The other road is a narrow, two-lane country road with no shoulder, rolling with a couple of steep climbs and a 45mph speed limit. This road has triple the number of intersections with only stop signs (4 and 2 way) to control ROW. Some of the cross streets have heavy 55mph traffic. Traffic volume is not as heavy as the 4 lane, but regular.

    Which road do you choose and explain why safety ISN'T a factor in your decision, if that is the case.
    I think I would pick the 4 lane 60mph divided highway. It sounds flatter, and the big shoulder would mean I could focus on going as fast as I can between intersections. I'm not a big fan of the ramp-style right lanes, but I think I could manage because I could keep my speed up and time myself between cars pretty well.

    The 2-land country road has too many hills which would slow me down and make me a pain in the neck to the drivers. I think I would suffer a lot of flak from drivers who would prefer to go 45 than slow down to 8, which is what I'd probably be doing on the hills. Sometimes even 4mph if it's steep enough. As people know, I dealt with something like that every day for several years and I'm tired of it.

    However, I would probably try both and then make my decision, and likely I would probably choose one or the other based on how I felt each day. They both have drawbacks and benefits.
    ~Diane
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    8.5 mile commute. I like bike lanes.

  15. #15
    your nightmare gal chipcom's Avatar
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    Sorry Diane, I made some edits to better describe the roads, as well as my choice, that I think you missed when you were writing this. My bad for not providing a more accurate description before hitting the button, and having to go back and edit.
    "Let us hope our weapons are never needed --but do not forget what the common people knew when they demanded the Bill of Rights: An armed citizenry is the first defense, the best defense, and the final defense against tyranny. If guns are outlawed, only the government will have guns. Only the police, the secret police, the military, the hired servants of our rulers. Only the government -- and a few outlaws. I intend to be among the outlaws" - Edward Abbey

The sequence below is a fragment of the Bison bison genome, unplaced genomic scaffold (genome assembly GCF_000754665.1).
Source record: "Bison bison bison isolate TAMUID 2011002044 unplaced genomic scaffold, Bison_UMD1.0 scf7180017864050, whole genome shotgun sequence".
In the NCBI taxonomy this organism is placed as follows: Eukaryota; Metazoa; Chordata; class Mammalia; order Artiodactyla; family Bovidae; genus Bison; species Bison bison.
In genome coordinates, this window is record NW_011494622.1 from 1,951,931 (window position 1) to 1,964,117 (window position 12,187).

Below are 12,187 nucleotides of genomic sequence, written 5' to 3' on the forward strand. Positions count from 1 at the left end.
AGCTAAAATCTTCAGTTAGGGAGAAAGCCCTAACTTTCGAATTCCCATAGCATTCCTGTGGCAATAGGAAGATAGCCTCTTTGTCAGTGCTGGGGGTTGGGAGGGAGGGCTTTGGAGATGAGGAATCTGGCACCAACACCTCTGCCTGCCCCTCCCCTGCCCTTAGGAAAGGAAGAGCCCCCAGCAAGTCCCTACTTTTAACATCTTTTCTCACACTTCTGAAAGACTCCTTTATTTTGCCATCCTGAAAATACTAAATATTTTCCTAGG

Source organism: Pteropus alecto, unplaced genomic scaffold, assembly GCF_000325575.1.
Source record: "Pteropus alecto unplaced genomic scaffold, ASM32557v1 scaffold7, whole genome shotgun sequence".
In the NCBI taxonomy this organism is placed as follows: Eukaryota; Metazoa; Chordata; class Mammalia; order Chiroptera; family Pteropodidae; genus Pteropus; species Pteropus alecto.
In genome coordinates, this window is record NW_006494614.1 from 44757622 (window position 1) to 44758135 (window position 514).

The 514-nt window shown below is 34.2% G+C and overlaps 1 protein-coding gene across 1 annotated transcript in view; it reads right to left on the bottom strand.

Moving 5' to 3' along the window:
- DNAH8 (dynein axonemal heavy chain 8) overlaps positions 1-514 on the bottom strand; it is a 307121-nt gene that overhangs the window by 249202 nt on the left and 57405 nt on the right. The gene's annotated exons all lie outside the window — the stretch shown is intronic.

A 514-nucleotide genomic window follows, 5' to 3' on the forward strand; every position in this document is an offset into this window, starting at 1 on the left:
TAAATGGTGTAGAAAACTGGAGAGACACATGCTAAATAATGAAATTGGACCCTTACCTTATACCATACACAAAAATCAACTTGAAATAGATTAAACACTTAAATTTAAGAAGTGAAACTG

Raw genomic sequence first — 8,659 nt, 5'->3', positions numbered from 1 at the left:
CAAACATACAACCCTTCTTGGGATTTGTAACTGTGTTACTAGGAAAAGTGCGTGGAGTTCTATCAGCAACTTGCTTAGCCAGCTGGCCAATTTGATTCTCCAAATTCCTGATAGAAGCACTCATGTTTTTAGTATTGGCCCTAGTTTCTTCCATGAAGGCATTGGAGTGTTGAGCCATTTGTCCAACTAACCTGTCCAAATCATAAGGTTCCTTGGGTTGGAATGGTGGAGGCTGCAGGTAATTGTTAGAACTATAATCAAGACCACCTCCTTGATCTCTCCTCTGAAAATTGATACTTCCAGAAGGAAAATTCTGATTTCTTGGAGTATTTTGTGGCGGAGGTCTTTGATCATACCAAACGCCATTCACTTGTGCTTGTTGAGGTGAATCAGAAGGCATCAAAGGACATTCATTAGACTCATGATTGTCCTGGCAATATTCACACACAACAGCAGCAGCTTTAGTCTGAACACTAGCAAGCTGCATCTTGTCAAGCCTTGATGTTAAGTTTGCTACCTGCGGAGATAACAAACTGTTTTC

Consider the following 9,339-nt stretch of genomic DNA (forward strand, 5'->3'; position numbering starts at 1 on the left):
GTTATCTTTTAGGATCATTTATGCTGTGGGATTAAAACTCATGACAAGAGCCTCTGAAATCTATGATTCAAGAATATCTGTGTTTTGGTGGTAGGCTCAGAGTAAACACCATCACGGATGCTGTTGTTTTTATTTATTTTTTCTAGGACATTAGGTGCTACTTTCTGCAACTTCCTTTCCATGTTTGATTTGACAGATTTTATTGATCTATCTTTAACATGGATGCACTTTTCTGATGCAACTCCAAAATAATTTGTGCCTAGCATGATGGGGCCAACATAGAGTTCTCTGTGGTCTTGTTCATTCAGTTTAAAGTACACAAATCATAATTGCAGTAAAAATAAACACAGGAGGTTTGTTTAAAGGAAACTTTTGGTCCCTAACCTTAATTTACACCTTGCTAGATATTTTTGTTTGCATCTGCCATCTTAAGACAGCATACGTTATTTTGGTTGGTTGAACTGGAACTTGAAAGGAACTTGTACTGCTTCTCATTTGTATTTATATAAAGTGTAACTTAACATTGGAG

16. #16
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    with commuting I am kind of limited on the route I choose. I picked what I think is the safest possible one. Along parts of the route there is no choice as to what the route is. Along others there is.

    I have choosen the best possible safe route for my fun rides. I did this early on when I started riding in this community. I used maps, info. & advice from the LBS & I talked with members of the local bike club as well.

    Just because it is legal to ride on any roadway in this community that does not have a mimimum posted limit does not mean I will ride on it. Just because it is legal & just because I can, why do it, when there are really great alternative routes not to far off of the arterial roadways that has far less traffic thus making it safer. I know this may go against what HH believes in with his VC doctrine but it is what works best for me & who is to judge that? If riding on arterial roadways is what works best for HH, more power to him. Maybe in San Diego there are not alternative roadways that parrallel the major arterials, don't know, never been there.

  17. #17
    Dominatrikes sbhikes's Avatar
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    Oh, well then if the traffic on that highway is so awful and lawless then yeah, I guess I'd have to put up with the narrow road with all the hills. Talk about a rock and a hard place.
    ~Diane
    Recumbents: Lightning Thunderbolt, '06 Catrike Pocket. Upright: Trek Mountain Bike.
    8.5 mile commute. I like bike lanes.

  18. #18
    your nightmare gal chipcom's Avatar
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    Quote Originally Posted by sbhikes
    Oh, well then if the traffic on that highway is so awful and lawless then yeah, I guess I'd have to put up with the narrow road with all the hills. Talk about a rock and a hard place.
    Welcome to my world! Now you see why in the winter, when the roads get nasty, I split my commute by driving part way, avoiding both the rock and the hard place.
    "Let us hope our weapons are never needed --but do not forget what the common people knew when they demanded the Bill of Rights: An armed citizenry is the first defense, the best defense, and the final defense against tyranny. If guns are outlawed, only the government will have guns. Only the police, the secret police, the military, the hired servants of our rulers. Only the government -- and a few outlaws. I intend to be among the outlaws" - Edward Abbey

  19. #19
    Senior Member Brian Ratliff's Avatar
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    I'm never very good at this. I kind of take a stab based on what I've seen while driving and/or biking combined with a map. Then, if there are any difficult spots, I'll look around for alternatives. I can bike anywhere, so that is not my initial concern, but if there is a tricky spot on the route, I'll look for alternatives to minimize my exposure.

    For instance, on my half-commute (drive half, bike the rest) I used to ride along a route that followed an arterial east, then went south along a smaller road that I was familiar with. Coming back to the car though, I had to make a left across two lanes of heavy and relatively fast traffic at night, and it was uphill. I didn't like it, so after doing it a for a few weeks, I found a different route that cut across kind of diagonally and was much easier to negotiate, was shorter, but with more hills.
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    You need a new bike supcom's Avatar